Conclusion

Skimmed milk at room temperature was the slowest of the three pasteurised samples to change colour. This means that the rate of bacterial respiration and multiplication in this sample of pasteurised milk was the slowest. However the most significant fall in pH occurred between day 2 and day 3 where the pH fell from 7.0 to 5.8. This means that the rate of bacterial multiplication and hence respiration between these two day was the fastest for this sample. The results obtained for these samples of milk can be justified by the relative amounts of bacteria left in each sample after they undergo pasteurisation. The full fat sample of milk has the most bacteria left in it as pasteurisation occurs over the shortest amount time of the three samples of milk. Therefore the rate of bacterial multiplication will be more rapid then the other two samples because initially there was more bacteria in the sample. Once the density of bacteria increases the demand by bacteria for oxygen will increase and this will increase the production of lactic acid, as the conditions will turn more anaerobic. The colour change of the rezasurin dye will also change the quickest. The skimmed milk sample is the most pasteurised sample, therefore it will have the least amount of bacteria in it initially. The rate of reproduction will be the same as the full fat sample however the density will be lower. This means that the demand for oxygen by the bacteria will not be as great as in the full fat sample ant equivalent times. Therefore the rate the colour of the dye will change will be slower. ...read more.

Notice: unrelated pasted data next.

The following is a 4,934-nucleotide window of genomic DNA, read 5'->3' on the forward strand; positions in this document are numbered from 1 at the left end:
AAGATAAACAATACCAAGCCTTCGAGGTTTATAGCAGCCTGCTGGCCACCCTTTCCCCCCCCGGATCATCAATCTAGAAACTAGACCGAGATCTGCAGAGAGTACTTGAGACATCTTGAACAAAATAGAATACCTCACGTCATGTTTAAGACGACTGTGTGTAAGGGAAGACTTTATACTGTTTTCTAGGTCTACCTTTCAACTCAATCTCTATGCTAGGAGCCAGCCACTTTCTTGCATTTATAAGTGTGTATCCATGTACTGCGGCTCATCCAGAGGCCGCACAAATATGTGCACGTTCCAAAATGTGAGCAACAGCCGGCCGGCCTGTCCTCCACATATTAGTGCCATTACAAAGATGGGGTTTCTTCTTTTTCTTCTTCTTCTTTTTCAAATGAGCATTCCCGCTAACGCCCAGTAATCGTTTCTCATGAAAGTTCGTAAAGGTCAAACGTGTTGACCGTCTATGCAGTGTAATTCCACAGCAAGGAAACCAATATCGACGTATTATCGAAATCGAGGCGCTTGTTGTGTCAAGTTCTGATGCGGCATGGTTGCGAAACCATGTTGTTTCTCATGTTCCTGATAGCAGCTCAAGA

The above preview is unformatted text

This student written piece of work is one of many that can be found in our GCSE Living Things in their Environment section.

Found what you're looking for?

  • Start learning 29% faster today
  • 150,000+ documents available
  • Just £6.99 a month

Not the one? Search for your essay title...
  • Join over 1.2 million students every month
  • Accelerate your learning by 29%
  • Unlimited access from just £6.99 per month

See related essaysSee related essays

Related GCSE Living Things in their Environment essays

  1. Marked by a teacher

    The effects of disinfectants and antibacterial soap on bacterial growth

    5 star(s)

    However, this might have encouraged the other kind of bacteria (from the environment, rather than from the body) to grow. Obviously, this does not make much sense, because we encouraged the growth of one kind of bacteria. tested that bacteria, and then regrew it in conditions suitable for another kind of bacteria.

  2. Marked by a teacher

    A2 Biology Coursework -Investigation into the effect of different concentrations of antibiotics on the ...

    4 star(s)